Pronunciation: What do you correct?

UIC teacher training cmvkIn the last ten years there has been a growing debate about accents. As English is being increasingly used around the world, more and more interactions are between non-native speakers. Does this have implications for pronunciation teaching?

Some people have suggested that pronunciation work should focus on a ‘phonological core’ that it seen by some as key to intelligibility. Examples of core pronunciation include:

  • consonants and consonant clusters
  • vowel length
  • sentence stress

However, others have pointed out that pronunciation needs can be very individual. People could be learning to pass an exam and need to speak in a way that that exam requires. They may want to learn a variety of English that will help them in their particular professional environment. They may simply want to develop a certain accent because they like or value it.

The debate is an interesting one as it is clear that using English can be extremely international with many interactions not involving a native speaker. At the same time more traditional attitudes to ‘correct’ UK pronunciation such as modelling Received Pronunciation or BBC News circa 1960, are becoming less common. Moreover, it is clear that someone can have a ‘strong’ accent but be very well understood.

It seems that from a teaching perspective, especially in a 1-1 situation, we should find out about a student’s preferences. Of course if they come to the UK and say that they want to speak like a Texan, they will be disappointed but it would inform you that explicit modelling of the finer points of RP would probably be inappropriate.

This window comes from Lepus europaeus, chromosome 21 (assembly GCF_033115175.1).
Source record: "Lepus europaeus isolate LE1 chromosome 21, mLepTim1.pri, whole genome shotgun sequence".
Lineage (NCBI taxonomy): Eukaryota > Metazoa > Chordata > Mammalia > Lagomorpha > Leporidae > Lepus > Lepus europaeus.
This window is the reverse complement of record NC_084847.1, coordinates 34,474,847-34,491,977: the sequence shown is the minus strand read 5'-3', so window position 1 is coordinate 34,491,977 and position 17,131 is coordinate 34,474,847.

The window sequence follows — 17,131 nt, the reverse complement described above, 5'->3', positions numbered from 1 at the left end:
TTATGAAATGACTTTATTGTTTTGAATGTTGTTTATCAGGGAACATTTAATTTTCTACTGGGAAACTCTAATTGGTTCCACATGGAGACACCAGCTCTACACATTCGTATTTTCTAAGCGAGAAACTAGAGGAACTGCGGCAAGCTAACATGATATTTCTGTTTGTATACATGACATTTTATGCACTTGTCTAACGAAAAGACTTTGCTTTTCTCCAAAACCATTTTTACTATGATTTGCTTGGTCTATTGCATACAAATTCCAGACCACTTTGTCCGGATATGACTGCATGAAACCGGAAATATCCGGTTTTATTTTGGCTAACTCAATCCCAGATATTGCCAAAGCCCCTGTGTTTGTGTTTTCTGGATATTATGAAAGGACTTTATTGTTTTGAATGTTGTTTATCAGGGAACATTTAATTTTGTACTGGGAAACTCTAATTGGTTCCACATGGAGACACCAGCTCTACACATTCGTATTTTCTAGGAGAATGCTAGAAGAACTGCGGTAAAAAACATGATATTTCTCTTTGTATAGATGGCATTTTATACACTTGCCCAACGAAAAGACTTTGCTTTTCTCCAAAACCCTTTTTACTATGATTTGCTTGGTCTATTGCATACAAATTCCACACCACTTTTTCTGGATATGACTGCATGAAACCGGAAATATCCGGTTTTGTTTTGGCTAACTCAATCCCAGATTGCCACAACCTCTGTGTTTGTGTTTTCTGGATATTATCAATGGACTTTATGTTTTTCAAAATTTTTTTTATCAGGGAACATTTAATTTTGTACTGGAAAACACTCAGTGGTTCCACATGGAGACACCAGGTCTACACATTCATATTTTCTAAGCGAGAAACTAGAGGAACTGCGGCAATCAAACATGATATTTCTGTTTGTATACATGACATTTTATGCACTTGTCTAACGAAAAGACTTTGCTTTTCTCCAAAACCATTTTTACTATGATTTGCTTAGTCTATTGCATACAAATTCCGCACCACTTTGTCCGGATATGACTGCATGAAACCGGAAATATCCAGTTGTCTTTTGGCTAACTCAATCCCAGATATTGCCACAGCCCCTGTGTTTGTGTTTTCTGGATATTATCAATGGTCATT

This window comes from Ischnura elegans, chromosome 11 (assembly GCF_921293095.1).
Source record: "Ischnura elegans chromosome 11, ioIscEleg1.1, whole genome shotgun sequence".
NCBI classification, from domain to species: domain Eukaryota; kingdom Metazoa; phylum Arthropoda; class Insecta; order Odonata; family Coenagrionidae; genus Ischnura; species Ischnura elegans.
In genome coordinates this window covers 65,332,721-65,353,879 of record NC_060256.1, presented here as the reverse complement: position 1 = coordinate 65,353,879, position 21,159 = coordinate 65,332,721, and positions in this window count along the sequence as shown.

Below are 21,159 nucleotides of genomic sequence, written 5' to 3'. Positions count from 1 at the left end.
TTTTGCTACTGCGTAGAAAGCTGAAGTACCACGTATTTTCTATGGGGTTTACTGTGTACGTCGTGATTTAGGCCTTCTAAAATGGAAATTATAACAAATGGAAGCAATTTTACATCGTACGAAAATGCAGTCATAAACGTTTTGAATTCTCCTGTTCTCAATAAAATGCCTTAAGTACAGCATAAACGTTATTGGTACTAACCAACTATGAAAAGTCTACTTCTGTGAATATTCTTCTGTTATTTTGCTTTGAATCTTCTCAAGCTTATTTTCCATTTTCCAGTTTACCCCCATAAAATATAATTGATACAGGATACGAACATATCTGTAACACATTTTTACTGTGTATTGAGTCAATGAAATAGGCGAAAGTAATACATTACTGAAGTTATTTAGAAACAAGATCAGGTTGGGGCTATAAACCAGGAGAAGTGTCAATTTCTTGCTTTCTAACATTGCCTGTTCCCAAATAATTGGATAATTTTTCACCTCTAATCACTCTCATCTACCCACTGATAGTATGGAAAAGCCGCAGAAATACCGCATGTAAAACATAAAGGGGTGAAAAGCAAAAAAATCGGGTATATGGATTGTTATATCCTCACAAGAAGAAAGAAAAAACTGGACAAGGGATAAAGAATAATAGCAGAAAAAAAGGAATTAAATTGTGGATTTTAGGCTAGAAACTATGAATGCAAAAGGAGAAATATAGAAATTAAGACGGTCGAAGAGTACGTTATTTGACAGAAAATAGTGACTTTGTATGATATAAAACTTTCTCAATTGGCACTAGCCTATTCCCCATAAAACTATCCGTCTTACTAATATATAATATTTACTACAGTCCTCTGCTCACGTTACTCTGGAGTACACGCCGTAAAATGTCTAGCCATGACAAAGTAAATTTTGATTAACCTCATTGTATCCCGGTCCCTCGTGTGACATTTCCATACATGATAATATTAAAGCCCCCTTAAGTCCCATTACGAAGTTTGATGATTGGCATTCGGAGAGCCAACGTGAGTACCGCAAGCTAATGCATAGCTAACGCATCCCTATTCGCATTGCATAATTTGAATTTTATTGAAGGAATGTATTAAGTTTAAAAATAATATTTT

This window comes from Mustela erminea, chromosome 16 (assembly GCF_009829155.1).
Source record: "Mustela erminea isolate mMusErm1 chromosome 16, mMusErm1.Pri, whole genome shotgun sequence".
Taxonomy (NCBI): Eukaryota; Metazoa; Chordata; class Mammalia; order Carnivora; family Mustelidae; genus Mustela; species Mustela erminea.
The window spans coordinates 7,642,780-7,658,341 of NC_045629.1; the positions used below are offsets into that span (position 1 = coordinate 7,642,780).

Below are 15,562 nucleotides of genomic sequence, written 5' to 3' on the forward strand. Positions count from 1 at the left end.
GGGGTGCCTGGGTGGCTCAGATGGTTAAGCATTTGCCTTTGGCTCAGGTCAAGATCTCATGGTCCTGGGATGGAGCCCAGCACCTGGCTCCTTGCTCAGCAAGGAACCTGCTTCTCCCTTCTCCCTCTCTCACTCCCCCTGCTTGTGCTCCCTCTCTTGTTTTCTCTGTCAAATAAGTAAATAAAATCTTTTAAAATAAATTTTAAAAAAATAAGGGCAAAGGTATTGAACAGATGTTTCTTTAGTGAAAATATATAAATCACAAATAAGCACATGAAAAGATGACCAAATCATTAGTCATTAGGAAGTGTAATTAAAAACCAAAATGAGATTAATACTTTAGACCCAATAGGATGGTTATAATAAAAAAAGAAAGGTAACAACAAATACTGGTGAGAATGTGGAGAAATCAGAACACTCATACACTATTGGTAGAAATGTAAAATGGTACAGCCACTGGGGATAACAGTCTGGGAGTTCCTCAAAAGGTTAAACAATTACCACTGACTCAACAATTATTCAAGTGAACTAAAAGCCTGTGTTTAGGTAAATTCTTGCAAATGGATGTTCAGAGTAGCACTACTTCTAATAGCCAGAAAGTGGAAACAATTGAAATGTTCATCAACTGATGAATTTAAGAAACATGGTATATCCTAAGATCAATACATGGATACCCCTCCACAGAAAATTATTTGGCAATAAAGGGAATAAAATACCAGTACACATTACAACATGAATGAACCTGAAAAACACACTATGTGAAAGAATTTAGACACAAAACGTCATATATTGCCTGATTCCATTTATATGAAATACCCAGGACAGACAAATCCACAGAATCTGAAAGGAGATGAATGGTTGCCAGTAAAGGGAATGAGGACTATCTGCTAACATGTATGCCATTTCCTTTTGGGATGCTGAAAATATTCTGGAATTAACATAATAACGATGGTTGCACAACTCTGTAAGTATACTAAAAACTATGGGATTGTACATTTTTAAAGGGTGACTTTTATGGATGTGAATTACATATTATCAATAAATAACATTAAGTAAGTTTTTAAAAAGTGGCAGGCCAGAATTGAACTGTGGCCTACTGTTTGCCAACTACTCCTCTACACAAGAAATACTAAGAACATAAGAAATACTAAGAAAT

In practice, I suppose, most teachers use themselves as models. We don’t have much of a choice as few of us have the skills of a Hugh Laurie! However it is worth thinking about what to focus on, especially when you have limited time to work on pronunciation. Perhaps the combination of an informal pronunciation needs analysis and keeping one eye on the ‘core’ will help produce the best results.Lingua Franca cr

If anyone has read ‘Teaching the Pronunciation of English as a Lingua Franca’ by┬áRobin Walker (OUP 2010), please do post a comment.

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2 Responses to Pronunciation: What do you correct?


  1. Magaret-I says:

    I have read Walkers book. Research suggests that most learners will use English to communicate with other non-native speakers. The book indicates the benefits of a standard and the possible pitfalls of not having a standard. As the English varies already in the 3 English speaking nations of the world I think its’ important to try to adhere to one of these standards e.g British, American or Australian. And the convention of British English is towards the RP of the BBC. If people try to adhere to this they are less likely to be misunderstood.

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